Wondering what kinds of short stories literary magazine editors are publishing right now? We have the answer! At Writer’s Relief, we track thousands of literary journals and hundreds of short story submissions every year, and we’re always keeping an eye on short story trends. We know the elements literary editors love to see in short stories—so they’re more likely to offer an acceptance!
(Is it any wonder our clients have so many short stories published in literary magazines?)
Check Out These Short Story Publishing Trends That Editors Are Loving
Fresh new perspectives and insights. Literary magazine editors tire of reading the same old themes again and again. And while it may be true that there are “no new ideas,” there are definitely modern, new perspectives to explore on perennial subjects. What fresh angle can your short stories bring to familiar subject matter?
A strong voice. Great ideas become that much greater when the voice relaying them is memorable. Your voice as a writer consists of your thoughts, concerns, and passions—and the way you handle language. Some writers may choose a brazen, in-your-face prose; others may opt for a quieter style that allows ideas to shine through without the distraction of narrative pyrotechnics. Once you find your voice as a writer, amplify your strengths to make a meaningful impact.
Memorable characters. Most short stories have a character (or characters) at the center. And many editors confess that character development plays a primary role in the success of a short story. Whether you’re writing about an average person or a larger-than-life hero, the way you develop your characters influences the way that readers and editors will connect with your short story. Learn more about how to write great characters.
Narrative risks and twists. Experimental stories, and those that push the envelope, arrive on editors’ desks like a breath of fresh air. But if you’re going to break the rules of storytelling, be sure you do it well and submit your work wisely. Learn more about the market for experimental fiction and how to break in.
An appropriate word count. Editors—and readers in general—don’t have patience for stories that start slow and move at a snail’s pace before they finally get going. They also don’t have lots of time for extraneous words, long-winded language, and overwriting. In today’s short-attention-span world, the shorter your short story, the better. Short stories with fewer than 3,500 words will see the greatest number of markets available to them.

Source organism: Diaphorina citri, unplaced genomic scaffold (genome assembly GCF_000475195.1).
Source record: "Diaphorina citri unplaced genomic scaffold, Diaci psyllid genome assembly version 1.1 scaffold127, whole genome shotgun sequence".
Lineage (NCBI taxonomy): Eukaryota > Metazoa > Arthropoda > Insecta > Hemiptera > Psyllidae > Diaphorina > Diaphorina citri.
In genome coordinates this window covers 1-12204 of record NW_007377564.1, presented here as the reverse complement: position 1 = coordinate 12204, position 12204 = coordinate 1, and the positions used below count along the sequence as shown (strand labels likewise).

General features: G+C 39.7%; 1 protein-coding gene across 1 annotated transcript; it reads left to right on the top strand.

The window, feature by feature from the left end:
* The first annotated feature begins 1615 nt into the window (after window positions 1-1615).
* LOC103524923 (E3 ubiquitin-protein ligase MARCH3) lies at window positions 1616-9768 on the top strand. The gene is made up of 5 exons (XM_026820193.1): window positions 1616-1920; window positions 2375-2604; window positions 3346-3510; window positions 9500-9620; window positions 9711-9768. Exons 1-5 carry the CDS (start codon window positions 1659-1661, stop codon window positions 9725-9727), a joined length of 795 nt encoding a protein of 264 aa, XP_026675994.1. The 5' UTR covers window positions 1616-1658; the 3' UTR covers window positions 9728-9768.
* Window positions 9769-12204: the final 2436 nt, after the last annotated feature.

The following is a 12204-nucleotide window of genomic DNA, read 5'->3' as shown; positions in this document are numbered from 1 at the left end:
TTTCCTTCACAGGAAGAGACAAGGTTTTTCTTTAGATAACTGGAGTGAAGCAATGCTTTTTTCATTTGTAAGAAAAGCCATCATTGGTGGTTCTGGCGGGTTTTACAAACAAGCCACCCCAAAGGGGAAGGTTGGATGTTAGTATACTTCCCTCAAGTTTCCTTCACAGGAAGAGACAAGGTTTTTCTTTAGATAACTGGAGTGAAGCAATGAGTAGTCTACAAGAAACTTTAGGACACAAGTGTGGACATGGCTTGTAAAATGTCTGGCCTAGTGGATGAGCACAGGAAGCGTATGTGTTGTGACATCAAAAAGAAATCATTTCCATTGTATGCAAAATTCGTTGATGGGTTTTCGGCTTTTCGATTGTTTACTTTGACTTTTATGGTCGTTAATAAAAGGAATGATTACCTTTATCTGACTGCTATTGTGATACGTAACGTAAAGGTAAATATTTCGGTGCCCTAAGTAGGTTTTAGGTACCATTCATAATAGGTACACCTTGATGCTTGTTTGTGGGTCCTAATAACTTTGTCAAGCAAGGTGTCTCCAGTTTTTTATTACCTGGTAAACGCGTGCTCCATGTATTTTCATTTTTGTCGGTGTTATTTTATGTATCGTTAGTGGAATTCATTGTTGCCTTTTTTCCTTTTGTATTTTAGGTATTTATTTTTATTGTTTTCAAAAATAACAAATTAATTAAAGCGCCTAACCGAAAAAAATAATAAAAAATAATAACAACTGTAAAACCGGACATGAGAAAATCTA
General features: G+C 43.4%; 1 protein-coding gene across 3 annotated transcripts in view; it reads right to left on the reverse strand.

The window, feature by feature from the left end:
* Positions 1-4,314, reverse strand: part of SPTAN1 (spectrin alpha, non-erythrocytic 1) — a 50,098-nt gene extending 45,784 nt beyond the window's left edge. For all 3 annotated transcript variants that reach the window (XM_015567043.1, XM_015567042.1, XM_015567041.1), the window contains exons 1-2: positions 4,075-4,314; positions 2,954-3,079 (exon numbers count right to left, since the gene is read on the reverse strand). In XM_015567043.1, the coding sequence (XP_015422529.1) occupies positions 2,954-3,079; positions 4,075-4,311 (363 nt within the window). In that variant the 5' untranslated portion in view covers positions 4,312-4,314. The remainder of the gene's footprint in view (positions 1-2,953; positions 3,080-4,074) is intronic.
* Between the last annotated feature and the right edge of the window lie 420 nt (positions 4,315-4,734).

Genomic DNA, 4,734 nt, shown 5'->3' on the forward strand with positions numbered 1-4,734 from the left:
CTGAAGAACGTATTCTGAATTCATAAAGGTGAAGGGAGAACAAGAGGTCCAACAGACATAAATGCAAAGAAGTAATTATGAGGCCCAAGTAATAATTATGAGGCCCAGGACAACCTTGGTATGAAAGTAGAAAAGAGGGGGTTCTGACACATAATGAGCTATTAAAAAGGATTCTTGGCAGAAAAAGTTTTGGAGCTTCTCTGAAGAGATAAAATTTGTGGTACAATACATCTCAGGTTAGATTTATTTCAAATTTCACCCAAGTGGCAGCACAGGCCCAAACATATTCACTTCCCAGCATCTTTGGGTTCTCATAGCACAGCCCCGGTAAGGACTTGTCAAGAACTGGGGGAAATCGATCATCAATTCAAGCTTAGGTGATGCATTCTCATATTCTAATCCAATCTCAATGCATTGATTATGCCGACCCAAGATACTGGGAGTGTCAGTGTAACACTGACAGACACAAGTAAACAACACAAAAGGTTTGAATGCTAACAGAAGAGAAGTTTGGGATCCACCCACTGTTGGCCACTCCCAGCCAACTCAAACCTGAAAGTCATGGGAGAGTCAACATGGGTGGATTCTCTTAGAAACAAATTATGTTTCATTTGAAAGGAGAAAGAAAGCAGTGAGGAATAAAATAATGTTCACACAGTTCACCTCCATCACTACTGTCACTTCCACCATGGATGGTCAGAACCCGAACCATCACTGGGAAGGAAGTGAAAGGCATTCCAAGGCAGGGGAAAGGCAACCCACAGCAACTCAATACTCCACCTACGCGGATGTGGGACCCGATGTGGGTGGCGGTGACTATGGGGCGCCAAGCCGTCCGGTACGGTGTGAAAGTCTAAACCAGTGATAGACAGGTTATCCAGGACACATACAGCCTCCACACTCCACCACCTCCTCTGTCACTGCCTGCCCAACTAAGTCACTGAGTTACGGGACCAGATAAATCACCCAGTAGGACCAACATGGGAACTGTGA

A willingness to tackle tough subject matter. Society is full of misunderstandings, gray areas, delicate subject matter, and taboos. Writers who are willing to explore tough subjects with sensitivity and sophistication are often appreciated by editors who are trying to keep their literary magazines fresh and relevant.
Authentic cultural perspectives. Literary magazine editors love short stories that reflect authentic experiences of varying culture perspectives. It’s important to keep in mind, though, that every editor will have his or her own strong feelings about how cultural perspectives are portrayed (or who is portraying them). Here’s where you can learn more about writing characters of varying backgrounds and ethnicities.
The unexpected. Above all, literary journal editors—who have been there, read that—love it when writers surprise them. Sometimes, a narrative surprise can be as bold as a twist ending that no one saw coming, or an experimental narrative that pushes the limitations of storytelling. Other times, the surprise element can be as subtle as a new voice.
Should You Write Short Stories With Marketing Trends In Mind?
Although keeping an eye on trends in short story publishing—and routinely reading literary magazines that publish short stories—can help ensure that your writing stays plugged in and relevant, you might want to think twice before you write to meet the expectations of anyone but yourself.
Learn more about the smart way to write for the short story market without sacrificing your personal writing style.
Question: Which of these trends do you already use in your writing?